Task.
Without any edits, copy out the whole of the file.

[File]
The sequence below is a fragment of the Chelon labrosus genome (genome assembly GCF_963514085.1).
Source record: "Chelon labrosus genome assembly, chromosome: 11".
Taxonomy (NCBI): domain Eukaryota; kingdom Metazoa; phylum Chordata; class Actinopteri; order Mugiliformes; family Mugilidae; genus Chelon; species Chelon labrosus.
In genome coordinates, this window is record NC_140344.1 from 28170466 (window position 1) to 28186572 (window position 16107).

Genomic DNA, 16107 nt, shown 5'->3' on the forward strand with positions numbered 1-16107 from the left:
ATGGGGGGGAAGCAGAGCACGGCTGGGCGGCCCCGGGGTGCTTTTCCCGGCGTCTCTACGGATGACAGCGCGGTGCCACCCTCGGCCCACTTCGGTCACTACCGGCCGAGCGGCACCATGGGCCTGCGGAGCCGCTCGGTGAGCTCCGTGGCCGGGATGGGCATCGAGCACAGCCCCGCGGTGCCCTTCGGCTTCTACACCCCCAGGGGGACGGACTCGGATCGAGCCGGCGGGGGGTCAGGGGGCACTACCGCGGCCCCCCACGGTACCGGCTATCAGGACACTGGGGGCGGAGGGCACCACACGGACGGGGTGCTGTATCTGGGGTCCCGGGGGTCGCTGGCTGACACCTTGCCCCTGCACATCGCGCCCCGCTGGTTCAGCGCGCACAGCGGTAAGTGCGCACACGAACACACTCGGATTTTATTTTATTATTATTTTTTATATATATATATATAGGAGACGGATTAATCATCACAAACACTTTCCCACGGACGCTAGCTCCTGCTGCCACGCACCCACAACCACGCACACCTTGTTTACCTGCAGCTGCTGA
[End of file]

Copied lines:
The sequence below is a fragment of the Chelon labrosus genome (genome assembly GCF_963514085.1).
Source record: "Chelon labrosus genome assembly, chromosome: 11".
Taxonomy (NCBI): domain Eukaryota; kingdom Metazoa; phylum Chordata; class Actinopteri; order Mugiliformes; family Mugilidae; genus Chelon; species Chelon labrosus.
In genome coordinates, this window is record NC_140344.1 from 28170466 (window position 1) to 28186572 (window position 16107).

Genomic DNA, 16107 nt, shown 5'->3' on the forward strand with positions numbered 1-16107 from the left:
ATGGGGGGGAAGCAGAGCACGGCTGGGCGGCCCCGGGGTGCTTTTCCCGGCGTCTCTACGGATGACAGCGCGGTGCCACCCTCGGCCCACTTCGGTCACTACCGGCCGAGCGGCACCATGGGCCTGCGGAGCCGCTCGGTGAGCTCCGTGGCCGGGATGGGCATCGAGCACAGCCCCGCGGTGCCCTTCGGCTTCTACACCCCCAGGGGGACGGACTCGGATCGAGCCGGCGGGGGGTCAGGGGGCACTACCGCGGCCCCCCACGGTACCGGCTATCAGGACACTGGGGGCGGAGGGCACCACACGGACGGGGTGCTGTATCTGGGGTCCCGGGGGTCGCTGGCTGACACCTTGCCCCTGCACATCGCGCCCCGCTGGTTCAGCGCGCACAGCGGTAAGTGCGCACACGAACACACTCGGATTTTATTTTATTATTATTTTTTATATATATATATATAGGAGACGGATTAATCATCACAAACACTTTCCCACGGACGCTAGCTCCTGCTGCCACGCACCCACAACCACGCACACCTTGTTTACCTGCAGCTGCTGA